In accordance with one embodiment of the invention, a system and method for facilitating interaction between a consumer and a merchant are provided. In an exemplary embodiment, a system facilitates presentation of an offer via a display, such as a television display, to be viewed by a consumer. In this embodiment, an offer from a merchant is directed to a consumer and describes a predetermined means for acceptance. Once the offer has been presented, the system facilitates receipt of the acceptance from the consumer in accordance with the specified means for acceptance. The system acquires identification information from the consumer and facilitates communication of the acceptance and the identification information to the merchant. Accordingly, the system enables a consumer, who may otherwise be engaged in a passive activity, such as watching a televised broadcast, to be persuaded by an offer for a particular good or service and to be able to accept such an offer from the merchant with a minimum investment if time and/or effort, e.g., in an instantaneous and effortless manner.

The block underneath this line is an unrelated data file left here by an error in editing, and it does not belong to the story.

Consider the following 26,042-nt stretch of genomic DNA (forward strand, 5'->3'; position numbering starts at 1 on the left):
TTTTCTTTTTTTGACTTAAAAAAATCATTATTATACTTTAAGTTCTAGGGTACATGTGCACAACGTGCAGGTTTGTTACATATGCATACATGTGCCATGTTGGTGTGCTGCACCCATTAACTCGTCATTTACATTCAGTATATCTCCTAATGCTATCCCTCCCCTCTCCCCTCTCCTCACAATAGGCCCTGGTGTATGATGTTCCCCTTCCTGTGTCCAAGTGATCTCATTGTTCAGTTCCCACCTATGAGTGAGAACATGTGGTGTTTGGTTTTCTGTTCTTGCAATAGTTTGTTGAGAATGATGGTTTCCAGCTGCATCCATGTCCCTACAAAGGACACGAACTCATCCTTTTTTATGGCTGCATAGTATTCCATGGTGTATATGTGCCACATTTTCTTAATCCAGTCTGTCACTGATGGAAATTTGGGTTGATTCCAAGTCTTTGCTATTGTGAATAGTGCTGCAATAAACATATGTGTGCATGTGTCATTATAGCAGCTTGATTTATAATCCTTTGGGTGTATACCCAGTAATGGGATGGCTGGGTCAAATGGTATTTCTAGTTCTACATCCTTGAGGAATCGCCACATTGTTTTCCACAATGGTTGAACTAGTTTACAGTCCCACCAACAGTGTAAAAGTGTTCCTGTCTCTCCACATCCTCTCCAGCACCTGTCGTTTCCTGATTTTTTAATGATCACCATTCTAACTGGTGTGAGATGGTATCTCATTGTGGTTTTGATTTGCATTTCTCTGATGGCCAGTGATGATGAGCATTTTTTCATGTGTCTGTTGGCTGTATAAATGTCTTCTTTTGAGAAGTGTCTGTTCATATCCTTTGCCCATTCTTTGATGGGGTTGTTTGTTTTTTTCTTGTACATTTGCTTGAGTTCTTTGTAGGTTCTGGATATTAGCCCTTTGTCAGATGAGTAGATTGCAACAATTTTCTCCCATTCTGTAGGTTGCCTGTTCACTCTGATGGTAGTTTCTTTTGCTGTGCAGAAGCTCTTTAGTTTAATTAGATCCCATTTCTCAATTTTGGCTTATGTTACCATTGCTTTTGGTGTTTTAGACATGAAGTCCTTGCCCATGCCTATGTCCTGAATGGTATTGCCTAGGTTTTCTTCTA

In another exemplary embodiment, the display is configured as a television so that the consumer may be engaged in a passive, but entertaining, activity such as viewing live or videotaped television programming. Accordingly, advertisements and offers may be presented to consumers, with means for immediate acceptance of the offers, without requiring those consumers to have volitionally sought the goods or services being offered prior to perception of the offer.
In still another exemplary embodiment, the system facilitates receipt of the acceptance through a means for inputting digital data such as a remote control, an electronic pen, a cell phone, or a button configured to be pressed by the consumer. Still further, the offer may include a simulation of an image of a button presented on the display, and, in such an embodiment, the means for acceptance may include the simulated pressing of the button.
BRIEF DESCRIPTION OF THE DRAWINGS